AS he emerged from the celebrations in the Leeds Rhinos dressing room on Saturday night, five-try Tom Briscoe had a signed match ball under one arm, a winners medal around his neck and the Lance Todd Trophy already safely tucked away.
Yet the England winger, who, along with his stellar team-mates was involved in all sorts of records following the stunning 50-0 Challenge Cup rout of Hull KR at Wembley, somehow decreed he had had “quite a quiet game.”
You could understand what he meant in a way perhaps; Briscoe had very little to do aside from applying those quality finishes but, still, five tries? Yes, five.
Asked how he felt, the former Hull FC star admitted: “Incredible. I have got no words to describe how that feels but... elated, humbled... to be put in the history books like that is incredible.
“And it is something I’d never ever dreamed of – scoring five tries at Wembley
“Last year I was over the moon with one so to score five is incredible.”
It was the first time any player had done so in the prestigious competition’s 118-year history.
Of course, he had already equalled the previous record, set by another Leeds winger – Leroy Rivett – who memorably scored four tries in the 1999 Challenge Cup final defeat of London Broncos.
Yet only five players had even scored a hat-trick before, and the Featherstone-born player conceded: “That’s it. I got three and was chuffed.
“I couldn’t believe I managed to achieve that. But they just kept coming.
“I didn’t know what the record was until after the game when someone came up and told me I’d actually broken it.
“It was a great moment to have, that realisation out on the field that I’d scored a hat-trick at Wembley. But I did have quite a quiet game. I wasn’t too involved apart from getting passes from Kallum to score the tries.”
Four of Briscoe’s tries came in the final 33 minutes of the match after he had weaved in off his wing with a strong finish for his opener in the first half.
Next he raced 90m having taken Albert Kelly’s high kick before his hat-trick came in the 66th minute following a smart assist from Watkins.
He levelled with Rivett late on and in the final minute broke the record with another fine effort.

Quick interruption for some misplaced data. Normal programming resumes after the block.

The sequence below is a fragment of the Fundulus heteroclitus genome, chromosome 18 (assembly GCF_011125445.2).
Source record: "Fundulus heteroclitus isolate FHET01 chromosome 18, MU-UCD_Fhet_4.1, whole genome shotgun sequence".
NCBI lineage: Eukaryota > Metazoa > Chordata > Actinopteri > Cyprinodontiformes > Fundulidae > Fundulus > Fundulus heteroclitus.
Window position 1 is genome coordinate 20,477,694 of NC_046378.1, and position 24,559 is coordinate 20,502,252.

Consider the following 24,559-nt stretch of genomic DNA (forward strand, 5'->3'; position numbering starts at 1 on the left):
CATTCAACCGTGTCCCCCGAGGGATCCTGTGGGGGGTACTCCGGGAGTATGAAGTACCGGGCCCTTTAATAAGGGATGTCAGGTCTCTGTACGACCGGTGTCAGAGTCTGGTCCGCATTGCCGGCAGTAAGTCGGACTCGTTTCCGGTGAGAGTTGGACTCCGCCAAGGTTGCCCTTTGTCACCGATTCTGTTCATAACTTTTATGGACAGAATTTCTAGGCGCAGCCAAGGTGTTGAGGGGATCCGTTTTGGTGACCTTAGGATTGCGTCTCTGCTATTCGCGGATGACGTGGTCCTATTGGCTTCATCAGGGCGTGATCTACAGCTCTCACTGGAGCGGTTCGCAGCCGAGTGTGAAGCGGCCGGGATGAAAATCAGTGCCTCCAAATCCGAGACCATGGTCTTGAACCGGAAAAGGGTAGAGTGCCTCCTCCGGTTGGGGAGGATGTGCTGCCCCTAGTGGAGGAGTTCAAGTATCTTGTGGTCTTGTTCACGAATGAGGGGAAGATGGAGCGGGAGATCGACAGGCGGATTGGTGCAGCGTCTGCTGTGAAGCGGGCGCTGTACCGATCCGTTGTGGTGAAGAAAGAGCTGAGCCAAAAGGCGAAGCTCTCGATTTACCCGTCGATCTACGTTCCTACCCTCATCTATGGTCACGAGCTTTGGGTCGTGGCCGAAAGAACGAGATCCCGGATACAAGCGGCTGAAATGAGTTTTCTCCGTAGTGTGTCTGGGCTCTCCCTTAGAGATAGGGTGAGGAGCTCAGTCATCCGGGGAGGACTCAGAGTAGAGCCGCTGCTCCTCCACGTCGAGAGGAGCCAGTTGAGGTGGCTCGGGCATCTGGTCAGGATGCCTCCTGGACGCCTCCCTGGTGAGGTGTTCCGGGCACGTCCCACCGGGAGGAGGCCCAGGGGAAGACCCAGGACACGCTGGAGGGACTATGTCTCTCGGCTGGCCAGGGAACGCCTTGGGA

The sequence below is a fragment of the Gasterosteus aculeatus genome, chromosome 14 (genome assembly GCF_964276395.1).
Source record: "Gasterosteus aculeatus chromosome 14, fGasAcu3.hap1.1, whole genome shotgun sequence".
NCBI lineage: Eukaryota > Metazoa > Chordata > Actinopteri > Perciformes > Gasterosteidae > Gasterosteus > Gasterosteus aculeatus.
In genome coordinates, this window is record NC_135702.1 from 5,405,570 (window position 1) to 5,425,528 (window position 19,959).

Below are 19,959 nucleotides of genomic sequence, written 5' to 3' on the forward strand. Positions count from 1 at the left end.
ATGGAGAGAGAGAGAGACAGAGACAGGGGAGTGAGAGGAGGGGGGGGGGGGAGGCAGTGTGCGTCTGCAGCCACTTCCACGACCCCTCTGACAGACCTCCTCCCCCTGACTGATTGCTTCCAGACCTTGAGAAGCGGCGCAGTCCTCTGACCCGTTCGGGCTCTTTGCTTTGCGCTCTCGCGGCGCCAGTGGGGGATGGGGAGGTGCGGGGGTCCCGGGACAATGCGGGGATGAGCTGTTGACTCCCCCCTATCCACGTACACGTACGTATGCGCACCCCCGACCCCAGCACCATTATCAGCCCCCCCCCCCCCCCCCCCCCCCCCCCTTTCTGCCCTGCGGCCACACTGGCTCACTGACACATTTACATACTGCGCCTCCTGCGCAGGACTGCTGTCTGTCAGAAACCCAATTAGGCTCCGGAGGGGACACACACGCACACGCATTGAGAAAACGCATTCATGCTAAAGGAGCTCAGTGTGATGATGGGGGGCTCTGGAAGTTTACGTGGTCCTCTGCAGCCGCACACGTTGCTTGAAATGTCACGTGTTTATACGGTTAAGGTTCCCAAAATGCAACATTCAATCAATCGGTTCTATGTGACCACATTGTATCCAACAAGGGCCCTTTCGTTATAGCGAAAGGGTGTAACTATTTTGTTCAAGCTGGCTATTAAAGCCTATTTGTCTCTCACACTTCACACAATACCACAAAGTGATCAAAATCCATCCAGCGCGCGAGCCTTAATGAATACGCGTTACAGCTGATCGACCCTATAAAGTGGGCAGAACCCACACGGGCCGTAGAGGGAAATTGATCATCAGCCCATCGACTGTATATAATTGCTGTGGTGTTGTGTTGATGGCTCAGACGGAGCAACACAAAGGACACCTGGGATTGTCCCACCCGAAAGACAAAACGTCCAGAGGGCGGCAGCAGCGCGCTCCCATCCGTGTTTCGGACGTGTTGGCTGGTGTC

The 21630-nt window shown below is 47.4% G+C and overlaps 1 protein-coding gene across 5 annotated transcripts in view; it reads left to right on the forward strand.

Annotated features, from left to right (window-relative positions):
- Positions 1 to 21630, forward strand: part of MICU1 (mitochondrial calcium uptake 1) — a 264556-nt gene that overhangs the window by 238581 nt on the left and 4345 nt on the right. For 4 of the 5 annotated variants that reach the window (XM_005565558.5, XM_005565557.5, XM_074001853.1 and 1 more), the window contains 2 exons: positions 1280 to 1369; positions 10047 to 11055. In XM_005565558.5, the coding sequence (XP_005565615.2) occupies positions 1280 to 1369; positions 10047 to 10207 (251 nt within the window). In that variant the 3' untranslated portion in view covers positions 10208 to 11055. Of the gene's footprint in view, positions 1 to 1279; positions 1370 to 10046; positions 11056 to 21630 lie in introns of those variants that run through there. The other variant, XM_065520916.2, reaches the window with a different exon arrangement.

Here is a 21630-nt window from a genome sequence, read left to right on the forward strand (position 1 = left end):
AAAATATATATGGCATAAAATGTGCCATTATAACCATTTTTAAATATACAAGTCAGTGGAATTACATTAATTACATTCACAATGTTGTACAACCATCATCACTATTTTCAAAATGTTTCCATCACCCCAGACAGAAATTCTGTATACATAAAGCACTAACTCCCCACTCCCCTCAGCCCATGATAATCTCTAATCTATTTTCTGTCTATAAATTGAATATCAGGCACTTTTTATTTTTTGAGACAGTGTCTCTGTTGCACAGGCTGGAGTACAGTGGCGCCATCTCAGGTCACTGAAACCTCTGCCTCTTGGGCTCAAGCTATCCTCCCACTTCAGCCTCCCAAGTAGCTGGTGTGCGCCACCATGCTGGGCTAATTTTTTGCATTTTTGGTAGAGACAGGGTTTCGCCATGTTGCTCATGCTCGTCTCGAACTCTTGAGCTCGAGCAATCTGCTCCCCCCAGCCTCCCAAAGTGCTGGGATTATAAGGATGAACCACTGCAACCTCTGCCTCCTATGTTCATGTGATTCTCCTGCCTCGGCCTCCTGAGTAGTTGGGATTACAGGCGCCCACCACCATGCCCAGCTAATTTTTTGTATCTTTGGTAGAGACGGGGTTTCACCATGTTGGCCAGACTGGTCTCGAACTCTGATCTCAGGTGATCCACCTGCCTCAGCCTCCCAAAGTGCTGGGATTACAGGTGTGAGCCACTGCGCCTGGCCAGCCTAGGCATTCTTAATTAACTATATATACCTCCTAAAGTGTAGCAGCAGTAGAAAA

Briscoe broke a foot in his first Challenge Cup final with Hull FC, a defeat to St Helens in 2008, and lost again with them five years later before lifting the trophy with Leeds against Castleford 12 months ago.
“The first final I played in I got injured and a similar story to Hull KR today, I got nilled in 2013, so I know how they’re feeling at the minute,” he added.
“But that low builds for an incredible feeling when you’re walking up those stairs.”
Briscoe, 25, admitted he was able to savour some of his achievements while still out on the pitch given Leeds’s position of strength.
“I think it was a nice situation to be in with so long to go in the game after the hat-trick,” he added. “I can’t say we took foot off the gas as we were ruthless in the tries we scored.
“But to be able to take a step back and soak it all in was great.
“That’s one thing I’ve learned from playing here so many times; you really have to take every moment in as it doesn’t happen that often.
“And to win two years on the bounce is pretty special but to win the Lance Todd Trophy as well, that takes it to another level.”
That is clearly a notable personal feat taking man-of-the-match in such a significant game.
The player, who has missed much of this season through injury but still has 14 tries from just 11 appearances, was asked if he keeps mementos .
“I keep things when it’s winners – not as much the losers ones!” he added.
“Obviously I’ve got a lot of memories from here (Wembley).
“I’ve kept all the shirts from the finals I’ve played in – it’s a great achievement just to play here – so I have got those.
“But last year’s shirt is framed and this year’s will definitely be getting framed along with this ball under my arm.”
Other players to score hat-tricks in the Challenge Cup final are Broughton Rangers’ Bob Wilson against Salford (1902), Huddersfield’s Stan Moorhouse versus Warrington (1913), and Oldham’s Tom Holliday against Swinton in 1927.
Post-war there had only been Bradford Bulls’ Robbie Paul against St Helens (1996), Rivett and Chris Hicks, the Australian winger who did so for Warrington against Leeds five years ago.
With 20, Briscoe also drew level with Wakefield’s Neil Fox in 1960 and Leeds’s Iestyn Harris, during that ‘99 win over London, in the record for most points scored in a final.
Just hours before kick-off a bronzed statue was unveiled at Wembley depicting five greats who had played special roles there in the Challenge Cup over the years – Billy Boston, Eric Ashton, Alex Murphy, Gus Risman and Martin Offiah.
Briscoe, undoubtedly, has now written his own piece of Challenge Cup folklore.